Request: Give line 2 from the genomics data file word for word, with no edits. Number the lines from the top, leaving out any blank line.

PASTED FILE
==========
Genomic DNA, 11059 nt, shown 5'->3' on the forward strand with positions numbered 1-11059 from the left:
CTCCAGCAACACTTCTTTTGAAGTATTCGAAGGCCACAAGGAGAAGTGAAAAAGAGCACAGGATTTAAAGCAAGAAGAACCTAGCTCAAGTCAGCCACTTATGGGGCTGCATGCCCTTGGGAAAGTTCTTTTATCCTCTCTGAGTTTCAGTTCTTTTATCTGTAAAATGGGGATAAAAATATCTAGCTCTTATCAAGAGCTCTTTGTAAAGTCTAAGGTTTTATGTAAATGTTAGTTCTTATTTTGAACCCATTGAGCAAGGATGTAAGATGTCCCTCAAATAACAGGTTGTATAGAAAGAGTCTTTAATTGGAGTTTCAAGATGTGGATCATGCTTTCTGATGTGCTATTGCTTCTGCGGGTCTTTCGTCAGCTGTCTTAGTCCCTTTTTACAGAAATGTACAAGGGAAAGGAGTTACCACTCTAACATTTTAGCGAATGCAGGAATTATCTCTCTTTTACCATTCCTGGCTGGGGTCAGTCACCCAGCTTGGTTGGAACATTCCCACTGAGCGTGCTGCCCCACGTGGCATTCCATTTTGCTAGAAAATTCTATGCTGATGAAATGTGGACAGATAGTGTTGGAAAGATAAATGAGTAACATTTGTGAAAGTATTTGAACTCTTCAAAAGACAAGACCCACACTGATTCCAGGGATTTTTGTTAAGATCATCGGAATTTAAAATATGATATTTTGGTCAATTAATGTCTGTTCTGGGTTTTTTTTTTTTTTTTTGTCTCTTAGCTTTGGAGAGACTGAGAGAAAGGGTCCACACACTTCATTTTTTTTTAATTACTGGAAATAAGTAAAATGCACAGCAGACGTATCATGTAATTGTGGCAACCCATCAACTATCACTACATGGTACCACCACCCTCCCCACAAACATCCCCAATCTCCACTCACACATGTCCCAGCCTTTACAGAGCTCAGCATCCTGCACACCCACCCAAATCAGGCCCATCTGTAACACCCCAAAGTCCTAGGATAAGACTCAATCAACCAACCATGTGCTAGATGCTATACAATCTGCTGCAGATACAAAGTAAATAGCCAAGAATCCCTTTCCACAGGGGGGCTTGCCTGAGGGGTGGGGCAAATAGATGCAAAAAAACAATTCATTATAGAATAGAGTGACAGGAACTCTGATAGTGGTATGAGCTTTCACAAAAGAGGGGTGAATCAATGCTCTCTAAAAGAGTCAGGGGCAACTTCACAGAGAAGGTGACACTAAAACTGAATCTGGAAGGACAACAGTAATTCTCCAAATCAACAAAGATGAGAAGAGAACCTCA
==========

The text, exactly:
CTCCAGCAACACTTCTTTTGAAGTATTCGAAGGCCACAAGGAGAAGTGAAAAAGAGCACAGGATTTAAAGCAAGAAGAACCTAGCTCAAGTCAGCCACTTATGGGGCTGCATGCCCTTGGGAAAGTTCTTTTATCCTCTCTGAGTTTCAGTTCTTTTATCTGTAAAATGGGGATAAAAATATCTAGCTCTTATCAAGAGCTCTTTGTAAAGTCTAAGGTTTTATGTAAATGTTAGTTCTTATTTTGAACCCATTGAGCAAGGATGTAAGATGTCCCTCAAATAACAGGTTGTATAGAAAGAGTCTTTAATTGGAGTTTCAAGATGTGGATCATGCTTTCTGATGTGCTATTGCTTCTGCGGGTCTTTCGTCAGCTGTCTTAGTCCCTTTTTACAGAAATGTACAAGGGAAAGGAGTTACCACTCTAACATTTTAGCGAATGCAGGAATTATCTCTCTTTTACCATTCCTGGCTGGGGTCAGTCACCCAGCTTGGTTGGAACATTCCCACTGAGCGTGCTGCCCCACGTGGCATTCCATTTTGCTAGAAAATTCTATGCTGATGAAATGTGGACAGATAGTGTTGGAAAGATAAATGAGTAACATTTGTGAAAGTATTTGAACTCTTCAAAAGACAAGACCCACACTGATTCCAGGGATTTTTGTTAAGATCATCGGAATTTAAAATATGATATTTTGGTCAATTAATGTCTGTTCTGGGTTTTTTTTTTTTTTTTTGTCTCTTAGCTTTGGAGAGACTGAGAGAAAGGGTCCACACACTTCATTTTTTTTTAATTACTGGAAATAAGTAAAATGCACAGCAGACGTATCATGTAATTGTGGCAACCCATCAACTATCACTACATGGTACCACCACCCTCCCCACAAACATCCCCAATCTCCACTCACACATGTCCCAGCCTTTACAGAGCTCAGCATCCTGCACACCCACCCAAATCAGGCCCATCTGTAACACCCCAAAGTCCTAGGATAAGACTCAATCAACCAACCATGTGCTAGATGCTATACAATCTGCTGCAGATACAAAGTAAATAGCCAAGAATCCCTTTCCACAGGGGGGCTTGCCTGAGGGGTGGGGCAAATAGATGCAAAAAAACAATTCATTATAGAATAGAGTGACAGGAACTCTGATAGTGGTATGAGCTTTCACAAAAGAGGGGTGAATCAATGCTCTCTAAAAGAGTCAGGGGCAACTTCACAGAGAAGGTGACACTAAAACTGAATCTGGAAGGACAACAGTAATTCTCCAAATCAACAAAGATGAGAAGAGAACCTCA